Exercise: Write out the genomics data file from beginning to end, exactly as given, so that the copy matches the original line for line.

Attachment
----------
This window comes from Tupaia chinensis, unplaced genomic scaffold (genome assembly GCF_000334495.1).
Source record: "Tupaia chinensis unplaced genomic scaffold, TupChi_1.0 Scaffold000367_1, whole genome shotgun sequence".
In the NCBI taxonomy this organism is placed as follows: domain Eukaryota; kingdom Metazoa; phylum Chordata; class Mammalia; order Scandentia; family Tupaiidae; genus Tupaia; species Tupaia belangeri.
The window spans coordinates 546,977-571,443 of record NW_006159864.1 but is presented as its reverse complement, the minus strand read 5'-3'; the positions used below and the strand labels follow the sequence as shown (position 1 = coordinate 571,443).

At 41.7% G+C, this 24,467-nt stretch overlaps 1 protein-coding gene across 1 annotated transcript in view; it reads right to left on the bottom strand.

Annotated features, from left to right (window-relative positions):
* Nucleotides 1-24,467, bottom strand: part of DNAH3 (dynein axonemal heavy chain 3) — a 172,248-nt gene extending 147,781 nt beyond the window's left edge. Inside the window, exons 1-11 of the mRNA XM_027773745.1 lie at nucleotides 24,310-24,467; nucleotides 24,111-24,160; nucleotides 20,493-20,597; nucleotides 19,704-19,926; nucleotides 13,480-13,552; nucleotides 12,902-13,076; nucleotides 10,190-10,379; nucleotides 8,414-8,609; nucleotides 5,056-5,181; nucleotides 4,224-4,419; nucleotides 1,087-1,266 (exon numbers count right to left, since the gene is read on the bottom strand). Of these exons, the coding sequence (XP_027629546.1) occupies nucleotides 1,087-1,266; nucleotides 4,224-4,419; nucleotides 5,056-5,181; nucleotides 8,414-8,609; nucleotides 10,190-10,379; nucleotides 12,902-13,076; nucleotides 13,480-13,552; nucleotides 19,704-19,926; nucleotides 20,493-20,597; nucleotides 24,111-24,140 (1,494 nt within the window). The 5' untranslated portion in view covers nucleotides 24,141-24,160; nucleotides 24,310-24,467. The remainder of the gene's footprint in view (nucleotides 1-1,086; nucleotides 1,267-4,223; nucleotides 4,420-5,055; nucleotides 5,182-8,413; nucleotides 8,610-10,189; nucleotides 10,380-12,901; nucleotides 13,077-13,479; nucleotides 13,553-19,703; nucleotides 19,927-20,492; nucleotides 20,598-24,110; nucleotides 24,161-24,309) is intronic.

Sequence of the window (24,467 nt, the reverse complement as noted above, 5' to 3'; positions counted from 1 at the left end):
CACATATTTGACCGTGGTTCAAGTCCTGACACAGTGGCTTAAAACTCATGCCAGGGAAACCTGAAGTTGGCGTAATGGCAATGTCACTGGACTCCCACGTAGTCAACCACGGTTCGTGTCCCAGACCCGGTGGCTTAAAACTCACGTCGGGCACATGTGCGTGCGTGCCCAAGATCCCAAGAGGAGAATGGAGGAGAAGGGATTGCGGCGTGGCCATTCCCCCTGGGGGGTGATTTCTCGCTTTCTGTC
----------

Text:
This window comes from Tupaia chinensis, unplaced genomic scaffold (genome assembly GCF_000334495.1).
Source record: "Tupaia chinensis unplaced genomic scaffold, TupChi_1.0 Scaffold000367_1, whole genome shotgun sequence".
In the NCBI taxonomy this organism is placed as follows: domain Eukaryota; kingdom Metazoa; phylum Chordata; class Mammalia; order Scandentia; family Tupaiidae; genus Tupaia; species Tupaia belangeri.
The window spans coordinates 546,977-571,443 of record NW_006159864.1 but is presented as its reverse complement, the minus strand read 5'-3'; the positions used below and the strand labels follow the sequence as shown (position 1 = coordinate 571,443).

At 41.7% G+C, this 24,467-nt stretch overlaps 1 protein-coding gene across 1 annotated transcript in view; it reads right to left on the bottom strand.

Annotated features, from left to right (window-relative positions):
* Nucleotides 1-24,467, bottom strand: part of DNAH3 (dynein axonemal heavy chain 3) — a 172,248-nt gene extending 147,781 nt beyond the window's left edge. Inside the window, exons 1-11 of the mRNA XM_027773745.1 lie at nucleotides 24,310-24,467; nucleotides 24,111-24,160; nucleotides 20,493-20,597; nucleotides 19,704-19,926; nucleotides 13,480-13,552; nucleotides 12,902-13,076; nucleotides 10,190-10,379; nucleotides 8,414-8,609; nucleotides 5,056-5,181; nucleotides 4,224-4,419; nucleotides 1,087-1,266 (exon numbers count right to left, since the gene is read on the bottom strand). Of these exons, the coding sequence (XP_027629546.1) occupies nucleotides 1,087-1,266; nucleotides 4,224-4,419; nucleotides 5,056-5,181; nucleotides 8,414-8,609; nucleotides 10,190-10,379; nucleotides 12,902-13,076; nucleotides 13,480-13,552; nucleotides 19,704-19,926; nucleotides 20,493-20,597; nucleotides 24,111-24,140 (1,494 nt within the window). The 5' untranslated portion in view covers nucleotides 24,141-24,160; nucleotides 24,310-24,467. The remainder of the gene's footprint in view (nucleotides 1-1,086; nucleotides 1,267-4,223; nucleotides 4,420-5,055; nucleotides 5,182-8,413; nucleotides 8,610-10,189; nucleotides 10,380-12,901; nucleotides 13,077-13,479; nucleotides 13,553-19,703; nucleotides 19,927-20,492; nucleotides 20,598-24,110; nucleotides 24,161-24,309) is intronic.

Sequence of the window (24,467 nt, the reverse complement as noted above, 5' to 3'; positions counted from 1 at the left end):
CACATATTTGACCGTGGTTCAAGTCCTGACACAGTGGCTTAAAACTCATGCCAGGGAAACCTGAAGTTGGCGTAATGGCAATGTCACTGGACTCCCACGTAGTCAACCACGGTTCGTGTCCCAGACCCGGTGGCTTAAAACTCACGTCGGGCACATGTGCGTGCGTGCCCAAGATCCCAAGAGGAGAATGGAGGAGAAGGGATTGCGGCGTGGCCATTCCCCCTGGGGGGTGATTTCTCGCTTTCTGTC